Importantly, of course, you don't need to run these commands from Linux for a Linux system. You can boot a Linux Live CD (like the popular Ubuntu Live CDs) and run the commands on Windows drives in a machine. Again, unless you have very specific requirements, there's little need to pay for wiping software.
Of course, software isn't the only option to wipe a drive. Mechanical drives rely on magnetic properties to store bits, so if you don't trust software wiping, you could wipe it with a magnet instead.
A very powerful magnet, that is. Known as degaussing, strong magnets are moved around the drive creating moving magnetic fields that scramble and effectively destroy the data stored on the media. Degaussing has an advantage in that the entire surface of the disk is affected, wiping out partition tables, boot sectors and low-level formatting information in addition to stored data. This usually renders (especially with low-level format data destroyed) the drive inoperable and recoverable only by sending it back to the manufacturer--assuming the magnetic pulse doesn't destroy the motor in the process, too. Considering commercial degaussing can cost anywhere between $30k and $140k, this is probably the type of result you're looking for.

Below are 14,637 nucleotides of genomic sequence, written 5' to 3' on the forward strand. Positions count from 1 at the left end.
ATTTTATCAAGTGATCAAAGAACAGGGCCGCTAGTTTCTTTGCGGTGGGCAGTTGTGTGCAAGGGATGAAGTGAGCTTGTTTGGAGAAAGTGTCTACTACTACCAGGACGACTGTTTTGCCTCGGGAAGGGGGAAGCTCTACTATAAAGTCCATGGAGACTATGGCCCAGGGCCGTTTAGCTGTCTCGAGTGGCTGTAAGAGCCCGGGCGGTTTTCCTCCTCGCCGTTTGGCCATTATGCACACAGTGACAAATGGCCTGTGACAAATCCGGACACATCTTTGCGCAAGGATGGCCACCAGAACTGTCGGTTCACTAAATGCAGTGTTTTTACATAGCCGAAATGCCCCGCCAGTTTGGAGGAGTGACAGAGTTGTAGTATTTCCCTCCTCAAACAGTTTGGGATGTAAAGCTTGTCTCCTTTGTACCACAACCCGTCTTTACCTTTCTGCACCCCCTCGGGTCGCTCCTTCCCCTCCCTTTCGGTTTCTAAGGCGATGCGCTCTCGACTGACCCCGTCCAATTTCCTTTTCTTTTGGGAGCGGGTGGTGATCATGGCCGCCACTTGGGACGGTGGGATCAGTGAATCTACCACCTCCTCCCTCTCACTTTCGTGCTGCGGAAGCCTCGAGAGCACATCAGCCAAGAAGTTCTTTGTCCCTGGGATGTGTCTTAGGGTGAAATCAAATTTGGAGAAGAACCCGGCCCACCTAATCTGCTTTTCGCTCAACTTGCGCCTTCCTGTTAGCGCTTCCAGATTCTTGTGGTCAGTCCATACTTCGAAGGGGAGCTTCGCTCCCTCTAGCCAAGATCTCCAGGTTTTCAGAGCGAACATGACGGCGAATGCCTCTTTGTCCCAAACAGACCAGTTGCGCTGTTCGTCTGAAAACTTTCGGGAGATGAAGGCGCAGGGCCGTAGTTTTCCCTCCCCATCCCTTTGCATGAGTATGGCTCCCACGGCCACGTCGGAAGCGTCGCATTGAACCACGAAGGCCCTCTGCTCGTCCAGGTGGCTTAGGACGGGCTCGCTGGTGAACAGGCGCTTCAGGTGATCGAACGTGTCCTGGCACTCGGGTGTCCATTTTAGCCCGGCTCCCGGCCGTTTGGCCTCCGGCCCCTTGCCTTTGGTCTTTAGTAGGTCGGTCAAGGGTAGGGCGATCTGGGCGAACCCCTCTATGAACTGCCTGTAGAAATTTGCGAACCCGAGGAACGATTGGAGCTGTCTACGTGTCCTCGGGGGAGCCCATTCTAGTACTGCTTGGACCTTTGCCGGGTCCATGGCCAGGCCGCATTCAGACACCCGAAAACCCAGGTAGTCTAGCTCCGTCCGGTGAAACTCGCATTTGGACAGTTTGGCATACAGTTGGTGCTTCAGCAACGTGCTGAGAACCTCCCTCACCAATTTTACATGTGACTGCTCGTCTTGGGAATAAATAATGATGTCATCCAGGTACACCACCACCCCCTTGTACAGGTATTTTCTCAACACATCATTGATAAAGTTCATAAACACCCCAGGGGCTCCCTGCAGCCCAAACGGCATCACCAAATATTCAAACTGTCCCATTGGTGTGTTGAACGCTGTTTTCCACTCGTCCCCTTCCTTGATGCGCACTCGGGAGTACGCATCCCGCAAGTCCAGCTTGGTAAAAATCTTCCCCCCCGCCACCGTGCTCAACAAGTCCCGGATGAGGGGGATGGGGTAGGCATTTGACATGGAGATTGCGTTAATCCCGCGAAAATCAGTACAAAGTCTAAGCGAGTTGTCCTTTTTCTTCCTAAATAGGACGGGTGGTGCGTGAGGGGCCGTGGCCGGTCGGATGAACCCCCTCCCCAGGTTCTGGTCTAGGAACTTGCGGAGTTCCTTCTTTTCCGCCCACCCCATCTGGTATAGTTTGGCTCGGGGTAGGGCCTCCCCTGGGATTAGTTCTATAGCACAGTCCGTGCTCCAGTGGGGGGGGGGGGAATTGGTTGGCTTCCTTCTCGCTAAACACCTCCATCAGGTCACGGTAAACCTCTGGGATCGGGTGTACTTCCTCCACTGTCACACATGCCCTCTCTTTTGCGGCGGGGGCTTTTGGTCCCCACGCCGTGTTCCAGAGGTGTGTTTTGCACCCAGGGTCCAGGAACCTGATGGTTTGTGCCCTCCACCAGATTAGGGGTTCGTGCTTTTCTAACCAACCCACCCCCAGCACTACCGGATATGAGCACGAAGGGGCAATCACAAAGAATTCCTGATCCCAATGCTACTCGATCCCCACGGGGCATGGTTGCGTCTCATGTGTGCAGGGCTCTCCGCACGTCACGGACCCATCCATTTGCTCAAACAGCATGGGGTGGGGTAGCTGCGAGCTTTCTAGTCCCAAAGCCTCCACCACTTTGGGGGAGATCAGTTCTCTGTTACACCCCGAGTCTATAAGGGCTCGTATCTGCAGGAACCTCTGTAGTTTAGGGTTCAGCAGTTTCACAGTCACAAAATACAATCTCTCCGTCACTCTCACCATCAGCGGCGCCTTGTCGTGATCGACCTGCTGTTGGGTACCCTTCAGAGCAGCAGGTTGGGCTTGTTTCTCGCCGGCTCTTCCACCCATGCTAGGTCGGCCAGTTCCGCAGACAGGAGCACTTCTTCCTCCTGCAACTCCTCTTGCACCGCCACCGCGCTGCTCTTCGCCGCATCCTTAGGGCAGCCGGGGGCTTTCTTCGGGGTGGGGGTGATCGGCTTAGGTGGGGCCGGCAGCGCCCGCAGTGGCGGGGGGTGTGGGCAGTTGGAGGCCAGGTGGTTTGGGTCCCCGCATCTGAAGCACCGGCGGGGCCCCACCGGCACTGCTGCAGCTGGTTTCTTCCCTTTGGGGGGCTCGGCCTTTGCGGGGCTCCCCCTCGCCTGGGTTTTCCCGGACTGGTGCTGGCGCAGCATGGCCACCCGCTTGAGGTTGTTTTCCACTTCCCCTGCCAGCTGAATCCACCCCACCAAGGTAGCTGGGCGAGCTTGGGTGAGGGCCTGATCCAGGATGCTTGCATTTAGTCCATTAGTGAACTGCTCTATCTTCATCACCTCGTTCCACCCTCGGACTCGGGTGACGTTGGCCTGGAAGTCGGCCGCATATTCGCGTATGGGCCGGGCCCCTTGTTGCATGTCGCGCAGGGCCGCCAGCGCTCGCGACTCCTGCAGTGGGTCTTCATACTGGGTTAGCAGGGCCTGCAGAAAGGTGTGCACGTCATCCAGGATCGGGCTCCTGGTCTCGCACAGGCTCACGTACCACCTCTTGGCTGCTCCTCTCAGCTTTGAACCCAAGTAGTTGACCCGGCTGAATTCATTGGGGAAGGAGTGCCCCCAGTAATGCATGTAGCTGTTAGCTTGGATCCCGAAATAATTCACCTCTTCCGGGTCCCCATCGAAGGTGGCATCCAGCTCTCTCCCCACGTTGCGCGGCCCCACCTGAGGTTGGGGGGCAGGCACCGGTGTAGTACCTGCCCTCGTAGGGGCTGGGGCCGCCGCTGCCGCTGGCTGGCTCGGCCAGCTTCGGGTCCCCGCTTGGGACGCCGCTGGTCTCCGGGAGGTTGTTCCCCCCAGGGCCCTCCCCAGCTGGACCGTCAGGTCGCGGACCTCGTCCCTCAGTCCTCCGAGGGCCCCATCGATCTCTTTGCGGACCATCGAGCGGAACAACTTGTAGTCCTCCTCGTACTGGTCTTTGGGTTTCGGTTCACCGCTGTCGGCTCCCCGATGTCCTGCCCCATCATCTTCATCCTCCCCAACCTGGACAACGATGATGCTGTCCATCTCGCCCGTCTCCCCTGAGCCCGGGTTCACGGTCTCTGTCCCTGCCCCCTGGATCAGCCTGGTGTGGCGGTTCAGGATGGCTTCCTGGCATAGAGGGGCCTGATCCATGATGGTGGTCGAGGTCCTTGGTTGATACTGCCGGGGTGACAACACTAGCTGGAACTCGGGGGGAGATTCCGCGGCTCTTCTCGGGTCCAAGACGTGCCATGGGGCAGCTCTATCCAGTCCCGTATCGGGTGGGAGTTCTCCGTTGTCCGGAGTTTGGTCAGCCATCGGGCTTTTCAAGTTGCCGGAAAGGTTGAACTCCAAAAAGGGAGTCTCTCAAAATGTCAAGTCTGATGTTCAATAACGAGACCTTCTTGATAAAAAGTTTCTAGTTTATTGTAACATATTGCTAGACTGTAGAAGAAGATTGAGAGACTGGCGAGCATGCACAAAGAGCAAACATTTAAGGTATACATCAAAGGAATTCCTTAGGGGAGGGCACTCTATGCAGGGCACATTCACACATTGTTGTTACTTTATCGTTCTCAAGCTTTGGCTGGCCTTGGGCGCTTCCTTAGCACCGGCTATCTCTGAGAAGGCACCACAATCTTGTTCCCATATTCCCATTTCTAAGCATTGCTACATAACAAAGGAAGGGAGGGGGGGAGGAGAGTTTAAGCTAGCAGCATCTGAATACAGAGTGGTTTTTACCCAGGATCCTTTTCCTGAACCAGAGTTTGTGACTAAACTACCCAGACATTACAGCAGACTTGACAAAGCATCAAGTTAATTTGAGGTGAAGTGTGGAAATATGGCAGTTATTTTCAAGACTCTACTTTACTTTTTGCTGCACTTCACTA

That does leave the rest of us in a bit of a pinch, can you degauss a drive yourself with a strong magnet? Yes, mostly. Rare earth Neodymium magnets are readily available online and exhibit extremely strong fields--enough to lift a thousand times their own weight. Using them on a drive is said to be very effective, but like commercial degaussers, may leave the drive inoperable (which if you're planning to sell the cleaned drives, may not be what you want). We can't recommend this route as Neodymium magnets can be physically dangerous if not handled correctly.
How We Tested
A cleanly formatted disk was set aside for each test on the testing machine, to which example files were then copied across. For programs that could both individually wipe files, and programs that wipe whole disks, we first noted the sectors where the files reside by booting a Linux Live-CD from USB and using the hdparm command with the '-- fibmap' and '--readsector' switches. This allowed us to find and raw-read the sectors on the drive where a file resides.
The files or disk was then wiped from within Windows, after which the machine was again booted to Linux and the same sectors where the files resided were read to confirm they no longer contain the data (or more correctly, contained scrambled or zeroed data).
Wipe times weren't measured, as all products saturate and are limited by the speed of the I/O subsystem.
Adding SSDs to the Mix